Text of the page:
President Donald Trump’s decision Wednesday to recognize Jerusalem as Israel’s capital could temporarily derail the Israeli-Palestinian peace process, two senior White House officials acknowledged after Trump’s speech.
White House officials: Jerusalem decision could hurt peace process
The question now for those officials: For how long?
« We’re prepared for derailment — temporary, I hope. Pretty sure it will be temporary, » said a senior White House official, who acknowledged that the President’s peace team has not spoken with furious Palestinian officials since the Trump’s announcement.
That « derailment » was a cost the White House was prepared to accept to fulfill Trump’s campaign promise. And two senior White House officials said they felt making the announcement now — before Israelis and Palestinians have reached the negotiating table — would help mitigate the damage to the peace process.
« A lot of people put their heads into this decision to see how do we make this happen without at the same time throwing the peace process out of the window, » one of the officials said.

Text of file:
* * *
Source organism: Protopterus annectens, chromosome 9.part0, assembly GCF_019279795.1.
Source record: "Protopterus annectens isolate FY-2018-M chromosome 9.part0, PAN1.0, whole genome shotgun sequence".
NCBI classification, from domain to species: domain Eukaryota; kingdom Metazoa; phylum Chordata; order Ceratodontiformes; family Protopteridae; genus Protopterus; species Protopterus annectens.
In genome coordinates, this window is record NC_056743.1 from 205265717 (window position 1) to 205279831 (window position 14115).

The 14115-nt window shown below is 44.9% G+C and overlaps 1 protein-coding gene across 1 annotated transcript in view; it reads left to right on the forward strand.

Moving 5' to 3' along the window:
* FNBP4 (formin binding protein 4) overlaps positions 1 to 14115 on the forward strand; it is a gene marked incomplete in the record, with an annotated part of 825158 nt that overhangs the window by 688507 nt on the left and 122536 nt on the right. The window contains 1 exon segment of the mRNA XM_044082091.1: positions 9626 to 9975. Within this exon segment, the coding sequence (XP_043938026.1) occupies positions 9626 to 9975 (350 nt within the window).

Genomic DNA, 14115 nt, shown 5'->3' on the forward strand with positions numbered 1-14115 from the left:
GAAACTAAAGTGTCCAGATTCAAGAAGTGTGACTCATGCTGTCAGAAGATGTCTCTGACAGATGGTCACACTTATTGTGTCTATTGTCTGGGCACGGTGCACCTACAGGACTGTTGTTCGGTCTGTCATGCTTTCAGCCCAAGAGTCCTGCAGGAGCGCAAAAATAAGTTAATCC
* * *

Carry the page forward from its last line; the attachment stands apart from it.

« In terms of a moment where it could happen, where it could be the least disruptive at a moment in time, this is the moment, » the second official said. « We know there will be some short term pain, but think it will help in the long run. »
Trump’s decision Wednesday to recognize Jerusalem as Israel’s capital and direct the State Department to begin moving the embassy there comes after months during which Trump’s peace team has focused on meeting with Israelis and Palestinians, gathering ideas and building relationships. Now, the officials said, they are in the midst of drafting a tentative peace accord, but have yet to seek to draw both sides back to the negotiating table.
But the move left Palestinian officials fuming, with Palestinian Authority President Mahmoud Abbas and his chief negotiator Saeb Erakat blasting the US decision and claiming Trump’s move « disqualified » the US from mediating the peace process.
The White House officials expressed hope that the Trump administration has built enough trust with the Palestinians to push through the current friction, but could not say when they believed the relationship would be patched up.